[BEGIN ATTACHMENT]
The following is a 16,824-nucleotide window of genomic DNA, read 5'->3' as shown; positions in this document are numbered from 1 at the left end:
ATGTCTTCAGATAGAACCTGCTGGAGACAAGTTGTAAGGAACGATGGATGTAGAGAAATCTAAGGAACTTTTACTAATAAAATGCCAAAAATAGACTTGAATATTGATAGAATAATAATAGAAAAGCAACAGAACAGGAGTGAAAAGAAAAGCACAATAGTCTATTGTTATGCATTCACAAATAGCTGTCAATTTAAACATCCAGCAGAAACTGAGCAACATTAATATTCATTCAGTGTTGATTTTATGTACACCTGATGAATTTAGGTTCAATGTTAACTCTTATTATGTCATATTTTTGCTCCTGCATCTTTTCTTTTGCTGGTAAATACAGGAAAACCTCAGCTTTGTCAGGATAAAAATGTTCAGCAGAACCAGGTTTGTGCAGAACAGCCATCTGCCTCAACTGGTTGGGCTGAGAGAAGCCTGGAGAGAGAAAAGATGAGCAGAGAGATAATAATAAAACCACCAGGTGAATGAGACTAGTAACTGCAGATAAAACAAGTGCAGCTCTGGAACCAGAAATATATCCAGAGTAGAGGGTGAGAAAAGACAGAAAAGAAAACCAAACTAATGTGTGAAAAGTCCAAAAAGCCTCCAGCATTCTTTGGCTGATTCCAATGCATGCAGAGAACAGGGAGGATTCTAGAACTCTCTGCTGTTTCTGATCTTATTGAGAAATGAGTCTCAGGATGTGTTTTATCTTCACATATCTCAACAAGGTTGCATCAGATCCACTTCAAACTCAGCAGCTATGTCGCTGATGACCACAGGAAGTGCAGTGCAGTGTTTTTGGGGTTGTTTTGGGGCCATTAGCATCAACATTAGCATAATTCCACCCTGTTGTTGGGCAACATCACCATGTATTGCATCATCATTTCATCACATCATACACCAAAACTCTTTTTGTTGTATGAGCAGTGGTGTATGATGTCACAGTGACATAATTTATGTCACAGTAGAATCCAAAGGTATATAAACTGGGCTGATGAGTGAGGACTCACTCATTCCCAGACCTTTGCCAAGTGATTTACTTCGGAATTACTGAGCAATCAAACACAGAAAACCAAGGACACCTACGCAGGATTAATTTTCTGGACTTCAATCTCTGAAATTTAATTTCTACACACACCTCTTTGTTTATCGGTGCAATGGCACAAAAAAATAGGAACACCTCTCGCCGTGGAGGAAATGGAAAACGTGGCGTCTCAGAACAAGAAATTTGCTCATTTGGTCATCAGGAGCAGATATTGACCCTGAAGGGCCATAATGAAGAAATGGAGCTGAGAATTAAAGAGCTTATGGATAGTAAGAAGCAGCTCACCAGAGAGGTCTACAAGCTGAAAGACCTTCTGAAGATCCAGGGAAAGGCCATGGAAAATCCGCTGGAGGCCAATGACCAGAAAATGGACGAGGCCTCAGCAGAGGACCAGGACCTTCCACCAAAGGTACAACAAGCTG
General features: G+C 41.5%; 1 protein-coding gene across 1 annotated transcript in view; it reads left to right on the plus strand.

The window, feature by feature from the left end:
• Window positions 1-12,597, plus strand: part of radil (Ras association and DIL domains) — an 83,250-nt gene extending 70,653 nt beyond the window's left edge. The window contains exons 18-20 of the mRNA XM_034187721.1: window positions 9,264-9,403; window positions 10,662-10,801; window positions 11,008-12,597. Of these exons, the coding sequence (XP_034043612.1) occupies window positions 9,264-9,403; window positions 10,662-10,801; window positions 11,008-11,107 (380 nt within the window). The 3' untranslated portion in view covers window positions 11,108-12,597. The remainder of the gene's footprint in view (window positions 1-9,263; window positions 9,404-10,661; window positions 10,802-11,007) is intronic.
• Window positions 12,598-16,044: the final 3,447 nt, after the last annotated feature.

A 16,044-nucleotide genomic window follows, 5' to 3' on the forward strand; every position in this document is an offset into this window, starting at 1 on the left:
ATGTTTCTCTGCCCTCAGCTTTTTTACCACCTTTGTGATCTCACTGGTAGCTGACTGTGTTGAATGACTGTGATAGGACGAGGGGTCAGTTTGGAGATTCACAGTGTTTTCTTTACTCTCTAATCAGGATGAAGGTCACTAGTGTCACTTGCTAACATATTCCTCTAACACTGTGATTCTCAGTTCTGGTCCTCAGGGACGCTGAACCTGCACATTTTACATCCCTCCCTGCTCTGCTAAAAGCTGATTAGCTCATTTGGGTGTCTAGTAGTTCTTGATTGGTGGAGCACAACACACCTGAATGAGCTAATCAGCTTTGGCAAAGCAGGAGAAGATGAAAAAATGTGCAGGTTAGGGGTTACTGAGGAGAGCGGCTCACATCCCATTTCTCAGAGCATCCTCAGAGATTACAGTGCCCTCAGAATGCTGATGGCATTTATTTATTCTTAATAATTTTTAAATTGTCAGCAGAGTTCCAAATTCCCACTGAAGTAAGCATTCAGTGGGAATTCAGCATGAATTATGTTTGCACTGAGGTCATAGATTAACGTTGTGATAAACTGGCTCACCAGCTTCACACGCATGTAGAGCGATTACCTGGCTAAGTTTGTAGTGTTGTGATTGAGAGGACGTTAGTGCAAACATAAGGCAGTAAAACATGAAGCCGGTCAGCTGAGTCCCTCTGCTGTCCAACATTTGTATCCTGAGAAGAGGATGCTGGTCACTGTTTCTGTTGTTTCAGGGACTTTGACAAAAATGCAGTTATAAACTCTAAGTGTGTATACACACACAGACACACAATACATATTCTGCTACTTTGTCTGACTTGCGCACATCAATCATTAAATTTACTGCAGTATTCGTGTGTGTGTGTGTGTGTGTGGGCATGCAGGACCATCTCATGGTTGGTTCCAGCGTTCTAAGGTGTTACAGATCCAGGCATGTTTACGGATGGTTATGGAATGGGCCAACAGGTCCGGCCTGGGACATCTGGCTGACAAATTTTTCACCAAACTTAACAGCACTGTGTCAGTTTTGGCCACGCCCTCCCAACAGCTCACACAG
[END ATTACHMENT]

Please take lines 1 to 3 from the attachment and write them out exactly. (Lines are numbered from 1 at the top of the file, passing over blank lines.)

The following is a 16,824-nucleotide window of genomic DNA, read 5'->3' as shown; positions in this document are numbered from 1 at the left end:
ATGTCTTCAGATAGAACCTGCTGGAGACAAGTTGTAAGGAACGATGGATGTAGAGAAATCTAAGGAACTTTTACTAATAAAATGCCAAAAATAGACTTGAATATTGATAGAATAATAATAGAAAAGCAACAGAACAGGAGTGAAAAGAAAAGCACAATAGTCTATTGTTATGCATTCACAAATAGCTGTCAATTTAAACATCCAGCAGAAACTGAGCAACATTAATATTCATTCAGTGTTGATTTTATGTACACCTGATGAATTTAGGTTCAATGTTAACTCTTATTATGTCATATTTTTGCTCCTGCATCTTTTCTTTTGCTGGTAAATACAGGAAAACCTCAGCTTTGTCAGGATAAAAATGTTCAGCAGAACCAGGTTTGTGCAGAACAGCCATCTGCCTCAACTGGTTGGGCTGAGAGAAGCCTGGAGAGAGAAAAGATGAGCAGAGAGATAATAATAAAACCACCAGGTGAATGAGACTAGTAACTGCAGATAAAACAAGTGCAGCTCTGGAACCAGAAATATATCCAGAGTAGAGGGTGAGAAAAGACAGAAAAGAAAACCAAACTAATGTGTGAAAAGTCCAAAAAGCCTCCAGCATTCTTTGGCTGATTCCAATGCATGCAGAGAACAGGGAGGATTCTAGAACTCTCTGCTGTTTCTGATCTTATTGAGAAATGAGTCTCAGGATGTGTTTTATCTTCACATATCTCAACAAGGTTGCATCAGATCCACTTCAAACTCAGCAGCTATGTCGCTGATGACCACAGGAAGTGCAGTGCAGTGTTTTTGGGGTTGTTTTGGGGCCATTAGCATCAACATTAGCATAATTCCACCCTGTTGTTGGGCAACATCACCATGTATTGCATCATCATTTCATCACATCATACACCAAAACTCTTTTTGTTGTATGAGCAGTGGTGTATGATGTCACAGTGACATAATTTATGTCACAGTAGAATCCAAAGGTATATAAACTGGGCTGATGAGTGAGGACTCACTCATTCCCAGACCTTTGCCAAGTGATTTACTTCGGAATTACTGAGCAATCAAACACAGAAAACCAAGGACACCTACGCAGGATTAATTTTCTGGACTTCAATCTCTGAAATTTAATTTCTACACACACCTCTTTGTTTATCGGTGCAATGGCACAAAAAAATAGGAACACCTCTCGCCGTGGAGGAAATGGAAAACGTGGCGTCTCAGAACAAGAAATTTGCTCATTTGGTCATCAGGAGCAGATATTGACCCTGAAGGGCCATAATGAAGAAATGGAGCTGAGAATTAAAGAGCTTATGGATAGTAAGAAGCAGCTCACCAGAGAGGTCTACAAGCTGAAAGACCTTCTGAAGATCCAGGGAAAGGCCATGGAAAATCCGCTGGAGGCCAATGACCAGAAAATGGACGAGGCCTCAGCAGAGGACCAGGACCTTCCACCAAAGGTACAACAAGCTG
General features: G+C 41.5%; 1 protein-coding gene across 1 annotated transcript in view; it reads left to right on the plus strand.